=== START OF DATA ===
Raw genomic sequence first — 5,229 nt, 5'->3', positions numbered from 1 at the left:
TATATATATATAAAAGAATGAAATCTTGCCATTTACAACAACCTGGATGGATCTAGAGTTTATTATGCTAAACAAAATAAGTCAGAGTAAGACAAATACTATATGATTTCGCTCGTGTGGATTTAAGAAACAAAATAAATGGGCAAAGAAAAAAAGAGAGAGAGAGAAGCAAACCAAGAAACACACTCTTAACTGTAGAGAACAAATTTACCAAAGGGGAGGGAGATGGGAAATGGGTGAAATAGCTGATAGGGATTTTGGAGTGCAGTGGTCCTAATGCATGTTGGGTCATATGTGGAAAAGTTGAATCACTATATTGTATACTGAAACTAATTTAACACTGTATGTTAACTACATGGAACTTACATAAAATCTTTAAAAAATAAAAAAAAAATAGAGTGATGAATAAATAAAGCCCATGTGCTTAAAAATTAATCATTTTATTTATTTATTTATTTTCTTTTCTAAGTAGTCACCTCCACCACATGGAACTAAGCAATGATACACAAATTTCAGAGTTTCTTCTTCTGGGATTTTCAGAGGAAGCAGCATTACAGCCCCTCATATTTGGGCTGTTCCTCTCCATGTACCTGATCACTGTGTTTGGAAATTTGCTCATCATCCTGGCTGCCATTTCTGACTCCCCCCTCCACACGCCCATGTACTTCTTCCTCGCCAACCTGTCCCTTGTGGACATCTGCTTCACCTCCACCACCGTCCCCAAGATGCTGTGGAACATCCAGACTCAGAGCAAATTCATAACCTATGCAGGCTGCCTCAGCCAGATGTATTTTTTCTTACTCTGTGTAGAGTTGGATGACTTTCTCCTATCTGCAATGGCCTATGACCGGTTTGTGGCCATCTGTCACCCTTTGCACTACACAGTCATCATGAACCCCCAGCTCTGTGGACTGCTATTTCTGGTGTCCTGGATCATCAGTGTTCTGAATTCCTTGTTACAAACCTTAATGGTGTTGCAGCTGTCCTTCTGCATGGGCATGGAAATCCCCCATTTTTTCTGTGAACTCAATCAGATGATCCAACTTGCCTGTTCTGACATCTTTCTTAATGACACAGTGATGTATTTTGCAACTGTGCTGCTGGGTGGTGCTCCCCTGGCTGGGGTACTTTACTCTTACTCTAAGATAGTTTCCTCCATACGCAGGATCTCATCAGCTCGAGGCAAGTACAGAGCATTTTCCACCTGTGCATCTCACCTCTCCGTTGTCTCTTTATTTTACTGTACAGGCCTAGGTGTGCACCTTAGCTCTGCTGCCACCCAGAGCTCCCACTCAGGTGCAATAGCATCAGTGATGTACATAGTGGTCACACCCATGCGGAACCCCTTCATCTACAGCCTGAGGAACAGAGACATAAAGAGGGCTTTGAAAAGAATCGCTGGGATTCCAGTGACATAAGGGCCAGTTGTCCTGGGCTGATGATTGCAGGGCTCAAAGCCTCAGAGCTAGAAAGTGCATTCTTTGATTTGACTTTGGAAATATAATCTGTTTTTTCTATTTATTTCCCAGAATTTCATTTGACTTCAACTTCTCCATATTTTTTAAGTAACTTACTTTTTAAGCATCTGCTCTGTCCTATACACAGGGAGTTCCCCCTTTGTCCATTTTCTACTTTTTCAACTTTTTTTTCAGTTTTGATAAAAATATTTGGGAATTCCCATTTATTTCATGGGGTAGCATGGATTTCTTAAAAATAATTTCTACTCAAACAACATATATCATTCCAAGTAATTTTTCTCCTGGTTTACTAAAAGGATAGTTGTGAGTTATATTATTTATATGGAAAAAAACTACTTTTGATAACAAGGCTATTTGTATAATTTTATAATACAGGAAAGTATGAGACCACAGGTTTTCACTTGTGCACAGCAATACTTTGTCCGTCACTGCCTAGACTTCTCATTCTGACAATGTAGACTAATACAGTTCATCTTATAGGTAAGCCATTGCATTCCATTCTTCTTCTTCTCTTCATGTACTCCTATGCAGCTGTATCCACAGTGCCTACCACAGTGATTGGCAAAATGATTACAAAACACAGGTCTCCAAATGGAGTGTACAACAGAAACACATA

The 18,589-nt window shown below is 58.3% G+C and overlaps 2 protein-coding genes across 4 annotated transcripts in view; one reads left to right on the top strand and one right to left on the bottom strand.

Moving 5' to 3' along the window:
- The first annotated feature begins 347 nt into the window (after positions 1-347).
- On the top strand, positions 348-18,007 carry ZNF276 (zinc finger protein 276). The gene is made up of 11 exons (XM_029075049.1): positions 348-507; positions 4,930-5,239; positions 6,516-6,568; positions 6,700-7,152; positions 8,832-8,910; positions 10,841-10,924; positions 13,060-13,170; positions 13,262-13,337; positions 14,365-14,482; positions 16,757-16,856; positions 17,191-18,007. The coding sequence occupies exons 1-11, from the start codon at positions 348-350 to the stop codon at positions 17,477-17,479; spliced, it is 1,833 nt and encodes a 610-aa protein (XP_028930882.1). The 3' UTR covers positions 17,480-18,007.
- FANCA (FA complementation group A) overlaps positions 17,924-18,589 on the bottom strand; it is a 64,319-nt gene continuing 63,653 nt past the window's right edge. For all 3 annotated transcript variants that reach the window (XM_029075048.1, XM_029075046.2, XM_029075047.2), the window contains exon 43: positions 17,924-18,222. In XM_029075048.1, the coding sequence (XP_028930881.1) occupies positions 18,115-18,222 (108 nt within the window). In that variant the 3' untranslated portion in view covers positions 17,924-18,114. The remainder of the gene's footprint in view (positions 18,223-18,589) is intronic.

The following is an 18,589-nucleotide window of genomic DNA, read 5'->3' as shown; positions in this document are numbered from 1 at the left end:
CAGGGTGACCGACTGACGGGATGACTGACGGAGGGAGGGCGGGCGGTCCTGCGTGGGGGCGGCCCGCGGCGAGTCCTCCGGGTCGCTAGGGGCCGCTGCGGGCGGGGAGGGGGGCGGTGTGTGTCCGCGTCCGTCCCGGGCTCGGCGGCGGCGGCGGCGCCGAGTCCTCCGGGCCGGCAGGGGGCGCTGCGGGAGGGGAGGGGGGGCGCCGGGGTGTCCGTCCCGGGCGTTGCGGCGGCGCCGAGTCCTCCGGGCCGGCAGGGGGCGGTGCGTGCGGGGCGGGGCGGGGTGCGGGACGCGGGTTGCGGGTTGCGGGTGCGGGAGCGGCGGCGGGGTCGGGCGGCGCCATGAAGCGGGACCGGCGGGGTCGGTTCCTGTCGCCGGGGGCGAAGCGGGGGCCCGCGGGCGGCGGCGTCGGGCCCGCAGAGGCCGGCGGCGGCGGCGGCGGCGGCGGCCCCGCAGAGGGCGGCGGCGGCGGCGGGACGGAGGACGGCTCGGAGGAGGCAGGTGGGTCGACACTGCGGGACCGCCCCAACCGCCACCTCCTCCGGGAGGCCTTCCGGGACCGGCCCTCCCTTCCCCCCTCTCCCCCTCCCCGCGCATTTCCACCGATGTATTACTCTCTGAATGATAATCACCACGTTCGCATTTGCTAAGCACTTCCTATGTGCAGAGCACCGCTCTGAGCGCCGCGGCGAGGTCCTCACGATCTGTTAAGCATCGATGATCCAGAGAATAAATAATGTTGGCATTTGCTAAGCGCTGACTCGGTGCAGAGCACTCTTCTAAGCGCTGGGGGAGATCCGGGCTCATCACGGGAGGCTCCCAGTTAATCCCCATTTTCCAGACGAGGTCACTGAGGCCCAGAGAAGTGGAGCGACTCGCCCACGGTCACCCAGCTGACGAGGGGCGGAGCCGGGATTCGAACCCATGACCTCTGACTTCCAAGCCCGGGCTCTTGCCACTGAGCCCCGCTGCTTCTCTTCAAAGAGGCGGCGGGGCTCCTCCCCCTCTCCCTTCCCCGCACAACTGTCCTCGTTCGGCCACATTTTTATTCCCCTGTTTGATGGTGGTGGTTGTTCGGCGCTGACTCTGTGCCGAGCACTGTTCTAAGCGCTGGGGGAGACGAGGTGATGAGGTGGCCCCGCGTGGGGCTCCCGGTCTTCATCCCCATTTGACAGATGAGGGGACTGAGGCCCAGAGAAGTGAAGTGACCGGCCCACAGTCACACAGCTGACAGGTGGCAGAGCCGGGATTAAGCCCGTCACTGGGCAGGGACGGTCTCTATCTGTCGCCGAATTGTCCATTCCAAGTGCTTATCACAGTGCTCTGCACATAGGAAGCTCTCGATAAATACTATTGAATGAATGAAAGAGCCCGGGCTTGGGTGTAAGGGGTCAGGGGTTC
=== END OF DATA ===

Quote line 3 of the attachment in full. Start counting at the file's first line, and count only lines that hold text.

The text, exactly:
The 18,589-nt window shown below is 58.3% G+C and overlaps 2 protein-coding genes across 4 annotated transcripts in view; one reads left to right on the top strand and one right to left on the bottom strand.